Just imagine hours of your day spent in the terminal trying to make sense of strange error messages you’ve never seen.

What Codecademy has done so brilliantly, is make it possible for you to learn the syntax of a programming language via an interactive experience in your web browser. No setup time, whatsoever.

Yes, this IS learning to code with training wheels, but when you’re a complete beginner training wheels are 100% appropriate.

3. Codecademy covers a TON of languages and topics

Codecademy is nothing if not prolific, and one of their best features is just the breadth of their offerings. To date they have tutorials on HTML, CSS, Sass, JavaScript, Rails, AngularJS, ReactJS, Ruby, Command Line, Git, SQL, and Java. More than enough to keep you busy for a while, and more than enough opportunities for you to determine whether you like this whole coding thing and want to give it a real go.

Check out this article on How to Decide Which Programming Language to Learn if you’re overwhelmed with your choices starting out.

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What to Look for in Online Courses if You’re Serious About Learning to Code

When you first start to learn to code, a site that’s free and has a super low barrier to entry is the perfect place to begin. And when you start getting serious about learning to code especially if you want to make a career change, this is what you’ll want to do next:

1. Find instructors or mentors who can support you

Look, as much as we love interactive online tutorials here at Skillcrush, nothing can take the place of our real, live, human instructors and mentors who are there to help you as you’re learning to code (and the community of fellow students who back up that one-on-one experience). Codeacademy’s answer to the need for community is their forums, as you can see from the image above, taken from their homepage.

If you’ve ever tried to teach yourself something like code, you’ve probably found that you’ll likely run into problems you can’t immediately figure out. That’s when having a dedicated instructor and classmates who are working through the same courses you are is invaluable.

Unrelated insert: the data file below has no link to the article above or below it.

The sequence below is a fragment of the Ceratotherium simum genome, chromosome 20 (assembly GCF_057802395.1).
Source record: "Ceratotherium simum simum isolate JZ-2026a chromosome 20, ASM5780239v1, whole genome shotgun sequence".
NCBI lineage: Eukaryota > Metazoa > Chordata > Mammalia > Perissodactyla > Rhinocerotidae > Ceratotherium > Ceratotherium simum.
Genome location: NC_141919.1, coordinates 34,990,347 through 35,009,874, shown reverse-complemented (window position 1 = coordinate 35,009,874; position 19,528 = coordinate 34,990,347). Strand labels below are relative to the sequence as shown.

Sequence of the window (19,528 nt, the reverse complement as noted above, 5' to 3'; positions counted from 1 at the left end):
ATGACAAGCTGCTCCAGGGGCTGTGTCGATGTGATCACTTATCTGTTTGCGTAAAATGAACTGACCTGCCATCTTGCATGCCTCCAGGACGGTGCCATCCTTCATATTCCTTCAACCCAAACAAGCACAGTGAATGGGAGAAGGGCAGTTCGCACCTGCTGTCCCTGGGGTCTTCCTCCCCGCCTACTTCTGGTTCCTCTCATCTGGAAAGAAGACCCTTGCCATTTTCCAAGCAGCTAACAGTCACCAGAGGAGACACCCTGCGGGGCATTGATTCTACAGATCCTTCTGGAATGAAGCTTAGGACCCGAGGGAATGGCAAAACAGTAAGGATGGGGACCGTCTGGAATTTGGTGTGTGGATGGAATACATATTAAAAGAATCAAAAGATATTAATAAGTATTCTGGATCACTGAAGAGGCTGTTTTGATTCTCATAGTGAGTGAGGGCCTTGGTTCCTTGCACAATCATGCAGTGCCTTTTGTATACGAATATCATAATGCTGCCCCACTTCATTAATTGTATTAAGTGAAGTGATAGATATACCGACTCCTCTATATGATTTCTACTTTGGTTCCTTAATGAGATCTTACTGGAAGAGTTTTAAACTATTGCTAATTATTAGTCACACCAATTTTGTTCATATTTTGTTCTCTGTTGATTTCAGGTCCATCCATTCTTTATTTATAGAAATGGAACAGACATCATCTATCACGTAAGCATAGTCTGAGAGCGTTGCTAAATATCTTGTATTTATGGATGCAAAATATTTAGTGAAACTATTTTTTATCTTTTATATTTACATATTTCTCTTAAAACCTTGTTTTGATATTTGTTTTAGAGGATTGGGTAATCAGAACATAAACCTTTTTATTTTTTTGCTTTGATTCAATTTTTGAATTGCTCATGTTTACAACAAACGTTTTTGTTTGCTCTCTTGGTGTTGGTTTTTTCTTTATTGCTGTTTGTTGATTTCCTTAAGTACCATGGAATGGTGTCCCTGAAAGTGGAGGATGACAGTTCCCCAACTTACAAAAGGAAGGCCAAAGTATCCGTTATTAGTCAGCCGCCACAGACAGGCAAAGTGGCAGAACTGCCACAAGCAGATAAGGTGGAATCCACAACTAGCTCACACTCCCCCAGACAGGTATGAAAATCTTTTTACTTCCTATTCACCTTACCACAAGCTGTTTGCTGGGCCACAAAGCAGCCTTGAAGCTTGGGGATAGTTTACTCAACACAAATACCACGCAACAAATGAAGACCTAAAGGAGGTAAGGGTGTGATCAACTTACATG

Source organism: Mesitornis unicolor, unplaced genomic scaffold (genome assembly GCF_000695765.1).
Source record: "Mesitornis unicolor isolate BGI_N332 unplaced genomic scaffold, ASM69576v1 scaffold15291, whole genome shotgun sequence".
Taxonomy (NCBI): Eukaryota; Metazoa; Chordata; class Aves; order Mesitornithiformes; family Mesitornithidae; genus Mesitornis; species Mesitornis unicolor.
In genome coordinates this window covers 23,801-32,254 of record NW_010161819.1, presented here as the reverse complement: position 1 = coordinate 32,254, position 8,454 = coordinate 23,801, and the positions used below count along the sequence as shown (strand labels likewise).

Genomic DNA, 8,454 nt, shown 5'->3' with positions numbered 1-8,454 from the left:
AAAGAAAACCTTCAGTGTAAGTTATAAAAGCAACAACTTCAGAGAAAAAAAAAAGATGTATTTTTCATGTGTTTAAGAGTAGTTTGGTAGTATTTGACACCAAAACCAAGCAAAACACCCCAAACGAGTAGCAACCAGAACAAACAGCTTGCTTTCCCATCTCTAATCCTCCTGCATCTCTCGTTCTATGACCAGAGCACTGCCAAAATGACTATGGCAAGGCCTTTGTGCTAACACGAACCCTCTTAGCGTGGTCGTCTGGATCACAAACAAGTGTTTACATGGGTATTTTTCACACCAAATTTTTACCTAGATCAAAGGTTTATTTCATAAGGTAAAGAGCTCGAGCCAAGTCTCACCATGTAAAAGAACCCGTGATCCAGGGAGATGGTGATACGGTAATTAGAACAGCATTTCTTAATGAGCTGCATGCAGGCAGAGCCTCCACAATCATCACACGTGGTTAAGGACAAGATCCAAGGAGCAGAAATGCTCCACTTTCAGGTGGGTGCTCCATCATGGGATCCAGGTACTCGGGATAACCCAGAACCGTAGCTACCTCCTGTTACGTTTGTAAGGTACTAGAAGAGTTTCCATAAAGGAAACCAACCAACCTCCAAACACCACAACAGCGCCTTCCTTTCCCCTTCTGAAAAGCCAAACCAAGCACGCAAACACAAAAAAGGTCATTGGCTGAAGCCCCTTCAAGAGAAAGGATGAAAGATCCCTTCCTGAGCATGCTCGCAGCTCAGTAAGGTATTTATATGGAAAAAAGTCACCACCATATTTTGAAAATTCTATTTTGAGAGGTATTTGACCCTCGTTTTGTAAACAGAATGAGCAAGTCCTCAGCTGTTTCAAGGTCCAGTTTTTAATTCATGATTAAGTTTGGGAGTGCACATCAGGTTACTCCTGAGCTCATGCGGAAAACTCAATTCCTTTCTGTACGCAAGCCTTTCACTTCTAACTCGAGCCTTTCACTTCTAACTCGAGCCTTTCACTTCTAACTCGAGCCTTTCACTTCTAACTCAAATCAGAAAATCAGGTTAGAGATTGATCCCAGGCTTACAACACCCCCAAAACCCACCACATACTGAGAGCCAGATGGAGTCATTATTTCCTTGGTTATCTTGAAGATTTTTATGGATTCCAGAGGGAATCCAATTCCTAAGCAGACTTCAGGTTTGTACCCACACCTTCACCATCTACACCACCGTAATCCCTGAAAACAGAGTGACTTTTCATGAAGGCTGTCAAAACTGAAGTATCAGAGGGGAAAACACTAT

Knowing that you have support at every step of the way, from instructors who work in the subjects they teach every day, and classmates who got the same class email you did that morning, gives a sense of community that makes it way easier to stay motivated and on track while you learn.

With companies like Skillcrush, you even have video chat office hours with your instructor and other students to get answers to your questions or help with pieces where you might get stuck.

2. You need to get off the web (and suffer through all that annoying setup stuff)

Remember all that miserable setup stuff I mentioned earlier? Well, guess what? That stuff comes with being a coder. Sorry!

As much as it’s fun to code in an interactive tutorial, at the end of the day, that’s not real life. Eventually it will be time to take off those training wheels and learn how to write code the way professional developers do it.

And yes, that means you have to figure out how to install the languages and get them up and running and no, it won’t be easy or fun, but if you’ve got a few friends in your corner (see #1) you’re going to be alright!

3. You need to learn to think like a programmer

Becoming a programmer or developer doesn’t just mean that you know how to write syntax (the rules for the language the code is written in). You have to be able to solve problems using code, without anyone walking you through how to do it!